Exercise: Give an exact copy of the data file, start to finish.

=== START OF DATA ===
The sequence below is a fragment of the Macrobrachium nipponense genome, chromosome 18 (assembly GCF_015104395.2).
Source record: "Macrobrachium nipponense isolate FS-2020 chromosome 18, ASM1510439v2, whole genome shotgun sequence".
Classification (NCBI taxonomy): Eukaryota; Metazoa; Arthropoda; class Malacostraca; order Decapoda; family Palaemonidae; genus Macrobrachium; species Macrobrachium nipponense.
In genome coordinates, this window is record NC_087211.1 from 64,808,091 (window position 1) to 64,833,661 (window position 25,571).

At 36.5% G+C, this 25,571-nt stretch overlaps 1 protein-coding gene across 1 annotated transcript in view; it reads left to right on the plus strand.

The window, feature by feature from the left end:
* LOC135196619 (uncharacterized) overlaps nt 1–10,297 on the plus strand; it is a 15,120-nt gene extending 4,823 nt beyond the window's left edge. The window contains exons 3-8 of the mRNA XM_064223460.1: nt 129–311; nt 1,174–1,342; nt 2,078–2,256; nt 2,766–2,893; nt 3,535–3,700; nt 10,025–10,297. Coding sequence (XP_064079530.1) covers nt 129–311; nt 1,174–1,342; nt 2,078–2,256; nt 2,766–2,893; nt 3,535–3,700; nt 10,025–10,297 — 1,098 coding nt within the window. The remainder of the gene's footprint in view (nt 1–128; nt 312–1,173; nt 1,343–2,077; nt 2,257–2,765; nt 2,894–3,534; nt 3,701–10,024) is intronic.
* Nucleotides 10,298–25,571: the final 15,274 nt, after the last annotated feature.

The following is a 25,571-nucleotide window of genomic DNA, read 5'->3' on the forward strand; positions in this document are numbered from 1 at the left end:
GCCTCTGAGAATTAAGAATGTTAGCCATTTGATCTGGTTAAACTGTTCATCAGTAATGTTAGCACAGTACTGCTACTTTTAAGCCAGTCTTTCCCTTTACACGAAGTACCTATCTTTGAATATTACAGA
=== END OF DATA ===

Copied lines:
The sequence below is a fragment of the Macrobrachium nipponense genome, chromosome 18 (assembly GCF_015104395.2).
Source record: "Macrobrachium nipponense isolate FS-2020 chromosome 18, ASM1510439v2, whole genome shotgun sequence".
Classification (NCBI taxonomy): Eukaryota; Metazoa; Arthropoda; class Malacostraca; order Decapoda; family Palaemonidae; genus Macrobrachium; species Macrobrachium nipponense.
In genome coordinates, this window is record NC_087211.1 from 64,808,091 (window position 1) to 64,833,661 (window position 25,571).

At 36.5% G+C, this 25,571-nt stretch overlaps 1 protein-coding gene across 1 annotated transcript in view; it reads left to right on the plus strand.

The window, feature by feature from the left end:
* LOC135196619 (uncharacterized) overlaps nt 1–10,297 on the plus strand; it is a 15,120-nt gene extending 4,823 nt beyond the window's left edge. The window contains exons 3-8 of the mRNA XM_064223460.1: nt 129–311; nt 1,174–1,342; nt 2,078–2,256; nt 2,766–2,893; nt 3,535–3,700; nt 10,025–10,297. Coding sequence (XP_064079530.1) covers nt 129–311; nt 1,174–1,342; nt 2,078–2,256; nt 2,766–2,893; nt 3,535–3,700; nt 10,025–10,297 — 1,098 coding nt within the window. The remainder of the gene's footprint in view (nt 1–128; nt 312–1,173; nt 1,343–2,077; nt 2,257–2,765; nt 2,894–3,534; nt 3,701–10,024) is intronic.
* Nucleotides 10,298–25,571: the final 15,274 nt, after the last annotated feature.

The following is a 25,571-nucleotide window of genomic DNA, read 5'->3' on the forward strand; positions in this document are numbered from 1 at the left end:
GCCTCTGAGAATTAAGAATGTTAGCCATTTGATCTGGTTAAACTGTTCATCAGTAATGTTAGCACAGTACTGCTACTTTTAAGCCAGTCTTTCCCTTTACACGAAGTACCTATCTTTGAATATTACAGA